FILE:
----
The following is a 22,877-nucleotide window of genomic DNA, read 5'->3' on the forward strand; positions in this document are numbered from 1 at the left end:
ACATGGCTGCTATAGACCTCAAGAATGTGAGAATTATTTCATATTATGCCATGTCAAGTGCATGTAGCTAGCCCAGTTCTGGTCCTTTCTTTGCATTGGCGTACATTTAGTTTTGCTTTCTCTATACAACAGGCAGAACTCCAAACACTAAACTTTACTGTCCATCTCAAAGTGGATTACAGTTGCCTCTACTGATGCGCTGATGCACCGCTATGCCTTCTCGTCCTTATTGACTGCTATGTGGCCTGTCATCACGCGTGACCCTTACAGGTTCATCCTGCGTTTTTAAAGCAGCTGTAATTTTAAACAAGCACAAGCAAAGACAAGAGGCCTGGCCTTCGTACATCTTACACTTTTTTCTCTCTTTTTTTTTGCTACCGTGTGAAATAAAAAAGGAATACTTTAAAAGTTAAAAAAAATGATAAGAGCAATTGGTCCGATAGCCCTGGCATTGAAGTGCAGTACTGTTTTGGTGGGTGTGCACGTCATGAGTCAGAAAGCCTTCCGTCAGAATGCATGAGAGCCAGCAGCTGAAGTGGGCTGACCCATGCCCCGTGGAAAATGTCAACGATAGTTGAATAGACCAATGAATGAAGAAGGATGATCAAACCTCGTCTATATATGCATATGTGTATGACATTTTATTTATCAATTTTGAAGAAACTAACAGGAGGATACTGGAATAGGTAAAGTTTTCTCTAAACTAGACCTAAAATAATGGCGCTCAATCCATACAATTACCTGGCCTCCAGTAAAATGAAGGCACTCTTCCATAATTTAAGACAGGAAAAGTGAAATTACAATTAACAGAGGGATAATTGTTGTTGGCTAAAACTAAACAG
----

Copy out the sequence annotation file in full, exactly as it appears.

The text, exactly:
The following is a 22,877-nucleotide window of genomic DNA, read 5'->3' on the forward strand; positions in this document are numbered from 1 at the left end:
ACATGGCTGCTATAGACCTCAAGAATGTGAGAATTATTTCATATTATGCCATGTCAAGTGCATGTAGCTAGCCCAGTTCTGGTCCTTTCTTTGCATTGGCGTACATTTAGTTTTGCTTTCTCTATACAACAGGCAGAACTCCAAACACTAAACTTTACTGTCCATCTCAAAGTGGATTACAGTTGCCTCTACTGATGCGCTGATGCACCGCTATGCCTTCTCGTCCTTATTGACTGCTATGTGGCCTGTCATCACGCGTGACCCTTACAGGTTCATCCTGCGTTTTTAAAGCAGCTGTAATTTTAAACAAGCACAAGCAAAGACAAGAGGCCTGGCCTTCGTACATCTTACACTTTTTTCTCTCTTTTTTTTTGCTACCGTGTGAAATAAAAAAGGAATACTTTAAAAGTTAAAAAAAATGATAAGAGCAATTGGTCCGATAGCCCTGGCATTGAAGTGCAGTACTGTTTTGGTGGGTGTGCACGTCATGAGTCAGAAAGCCTTCCGTCAGAATGCATGAGAGCCAGCAGCTGAAGTGGGCTGACCCATGCCCCGTGGAAAATGTCAACGATAGTTGAATAGACCAATGAATGAAGAAGGATGATCAAACCTCGTCTATATATGCATATGTGTATGACATTTTATTTATCAATTTTGAAGAAACTAACAGGAGGATACTGGAATAGGTAAAGTTTTCTCTAAACTAGACCTAAAATAATGGCGCTCAATCCATACAATTACCTGGCCTCCAGTAAAATGAAGGCACTCTTCCATAATTTAAGACAGGAAAAGTGAAATTACAATTAACAGAGGGATAATTGTTGTTGGCTAAAACTAAACAG